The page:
EU directive 2016/681, which came into effect on 25 May 2018, was designed in response to calls for better information sharing between national police forces and crime-fighting agencies to help prevent serious crime and terrorism. Before the directive was introduced, EU countries were, at best, patchy when it came to detecting terrorists and criminals entering their territory from outside the EU or even from other countries within the bloc.
A crucial part of this information sharing requires airlines to send passenger name records (PNR) to Passenger Information Units (PIU) in the country they are flying to – these are monitored by the authorities to check for suspicious travellers. In theory, this is a smart idea. The trouble is, making it happen in reality has been a serious challenge for both airlines and security forces.
Today, all EU countries have begun the PIU implementation.
What the PNR directive requires
On a practical level, the directive work as follows : for any passenger booked, the airline is expected to send electronically a defined set of data, called PNR data, to the PIU of the origin and destination countries. All PNR information is sent on a per flight basis, in batches, on three separate occasions – 48 hours before departure, 24hours before departure, at the time of departure after the gate has been closed. The format of messages sent depends of the state requirement but is usually expected as shown on the illustration below : PNRGOV for the first two messages and PAXLST for the last message H0.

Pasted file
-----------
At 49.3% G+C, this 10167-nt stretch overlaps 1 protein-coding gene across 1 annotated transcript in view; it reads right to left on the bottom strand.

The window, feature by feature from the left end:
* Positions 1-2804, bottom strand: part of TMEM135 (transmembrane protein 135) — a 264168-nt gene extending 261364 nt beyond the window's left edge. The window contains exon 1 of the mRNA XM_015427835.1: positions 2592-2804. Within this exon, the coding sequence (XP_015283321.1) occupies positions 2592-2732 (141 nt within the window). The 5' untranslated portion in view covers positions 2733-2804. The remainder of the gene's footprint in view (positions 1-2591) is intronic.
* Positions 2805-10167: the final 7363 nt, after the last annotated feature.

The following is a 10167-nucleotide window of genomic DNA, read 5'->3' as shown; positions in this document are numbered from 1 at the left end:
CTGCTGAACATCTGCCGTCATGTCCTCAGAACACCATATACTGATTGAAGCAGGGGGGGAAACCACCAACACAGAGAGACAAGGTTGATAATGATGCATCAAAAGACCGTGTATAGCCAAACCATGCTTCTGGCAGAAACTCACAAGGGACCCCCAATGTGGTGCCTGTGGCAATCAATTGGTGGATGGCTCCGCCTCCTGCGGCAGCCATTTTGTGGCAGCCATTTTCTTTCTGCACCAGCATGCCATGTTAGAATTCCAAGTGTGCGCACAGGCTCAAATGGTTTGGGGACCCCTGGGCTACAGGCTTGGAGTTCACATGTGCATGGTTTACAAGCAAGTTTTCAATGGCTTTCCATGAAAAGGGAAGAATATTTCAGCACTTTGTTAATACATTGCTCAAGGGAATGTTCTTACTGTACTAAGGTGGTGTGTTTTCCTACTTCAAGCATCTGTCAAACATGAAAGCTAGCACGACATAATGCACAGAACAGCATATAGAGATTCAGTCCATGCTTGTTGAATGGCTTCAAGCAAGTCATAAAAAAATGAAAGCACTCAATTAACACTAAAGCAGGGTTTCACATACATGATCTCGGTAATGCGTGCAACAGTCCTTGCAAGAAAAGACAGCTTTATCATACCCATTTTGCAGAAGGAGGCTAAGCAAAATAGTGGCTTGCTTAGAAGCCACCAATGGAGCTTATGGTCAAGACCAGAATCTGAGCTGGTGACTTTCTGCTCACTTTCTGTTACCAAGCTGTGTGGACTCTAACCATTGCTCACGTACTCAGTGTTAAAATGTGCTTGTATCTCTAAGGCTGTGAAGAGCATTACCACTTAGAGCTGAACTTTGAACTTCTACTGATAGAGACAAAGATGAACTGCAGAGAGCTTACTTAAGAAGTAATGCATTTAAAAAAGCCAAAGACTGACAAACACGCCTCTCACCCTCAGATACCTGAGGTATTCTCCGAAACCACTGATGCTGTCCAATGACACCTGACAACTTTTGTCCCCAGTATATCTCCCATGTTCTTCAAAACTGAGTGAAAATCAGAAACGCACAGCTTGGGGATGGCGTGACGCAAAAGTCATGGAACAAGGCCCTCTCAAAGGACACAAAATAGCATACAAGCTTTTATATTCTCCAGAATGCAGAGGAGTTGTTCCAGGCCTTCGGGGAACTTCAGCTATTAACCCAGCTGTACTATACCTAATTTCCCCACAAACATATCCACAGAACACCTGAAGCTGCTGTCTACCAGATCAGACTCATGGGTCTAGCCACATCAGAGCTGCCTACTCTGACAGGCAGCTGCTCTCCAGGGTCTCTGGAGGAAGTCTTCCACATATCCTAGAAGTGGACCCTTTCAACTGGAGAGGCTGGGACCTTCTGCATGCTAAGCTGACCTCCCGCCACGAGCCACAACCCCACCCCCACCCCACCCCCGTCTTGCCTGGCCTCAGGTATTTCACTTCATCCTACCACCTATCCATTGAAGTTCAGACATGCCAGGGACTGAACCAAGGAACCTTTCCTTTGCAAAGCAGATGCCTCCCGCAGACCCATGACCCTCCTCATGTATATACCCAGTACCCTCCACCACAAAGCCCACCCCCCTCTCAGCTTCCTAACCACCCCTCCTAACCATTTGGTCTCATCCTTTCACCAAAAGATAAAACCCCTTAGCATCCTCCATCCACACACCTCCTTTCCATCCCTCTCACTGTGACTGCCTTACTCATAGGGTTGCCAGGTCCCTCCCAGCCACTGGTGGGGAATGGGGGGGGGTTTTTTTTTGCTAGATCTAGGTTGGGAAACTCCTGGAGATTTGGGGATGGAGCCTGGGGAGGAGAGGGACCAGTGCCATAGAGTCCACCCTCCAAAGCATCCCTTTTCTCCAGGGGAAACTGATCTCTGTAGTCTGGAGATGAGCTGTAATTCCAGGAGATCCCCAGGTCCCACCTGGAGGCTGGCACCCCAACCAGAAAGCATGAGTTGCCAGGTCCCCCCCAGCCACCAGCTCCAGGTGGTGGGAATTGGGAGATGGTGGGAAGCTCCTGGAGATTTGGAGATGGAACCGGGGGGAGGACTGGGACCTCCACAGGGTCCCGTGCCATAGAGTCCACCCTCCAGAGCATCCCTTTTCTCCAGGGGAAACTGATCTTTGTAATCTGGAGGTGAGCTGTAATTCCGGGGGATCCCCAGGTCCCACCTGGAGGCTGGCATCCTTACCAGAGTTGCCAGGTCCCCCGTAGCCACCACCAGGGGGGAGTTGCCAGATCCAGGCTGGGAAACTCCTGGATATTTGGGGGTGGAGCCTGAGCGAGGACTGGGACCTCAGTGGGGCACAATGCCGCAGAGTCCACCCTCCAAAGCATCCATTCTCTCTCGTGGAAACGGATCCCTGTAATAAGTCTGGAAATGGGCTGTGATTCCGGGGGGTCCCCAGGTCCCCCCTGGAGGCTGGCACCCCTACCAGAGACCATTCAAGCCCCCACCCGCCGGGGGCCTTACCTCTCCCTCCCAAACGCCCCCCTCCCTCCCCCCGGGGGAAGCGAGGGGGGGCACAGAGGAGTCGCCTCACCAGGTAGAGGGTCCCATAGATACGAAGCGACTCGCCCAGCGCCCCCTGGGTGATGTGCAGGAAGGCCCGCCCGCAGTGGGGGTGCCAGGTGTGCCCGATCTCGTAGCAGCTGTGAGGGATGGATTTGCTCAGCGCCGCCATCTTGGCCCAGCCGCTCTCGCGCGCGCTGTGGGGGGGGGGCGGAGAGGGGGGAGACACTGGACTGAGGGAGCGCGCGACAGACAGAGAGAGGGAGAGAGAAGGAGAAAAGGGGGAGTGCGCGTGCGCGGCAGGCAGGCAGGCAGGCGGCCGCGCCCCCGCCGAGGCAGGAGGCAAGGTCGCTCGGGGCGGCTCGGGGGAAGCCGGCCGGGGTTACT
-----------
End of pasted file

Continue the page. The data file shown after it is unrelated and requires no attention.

The EU PNR directive comes in complement of the API regulation introduced at the initiative of the American authorities after the 9/11 attacks . Gradually adopted by a majority of states, the API regulation already imposes that airlines share their passenger data with the police, but under different rules. Nevertheless, the 2016/681 directive is by far the most comprehensive such undertaking, federating EU members states but also many other states. A an exemple, the USA, Canada, Australia and in the future Mexico, have agreed to work with the EU on this project.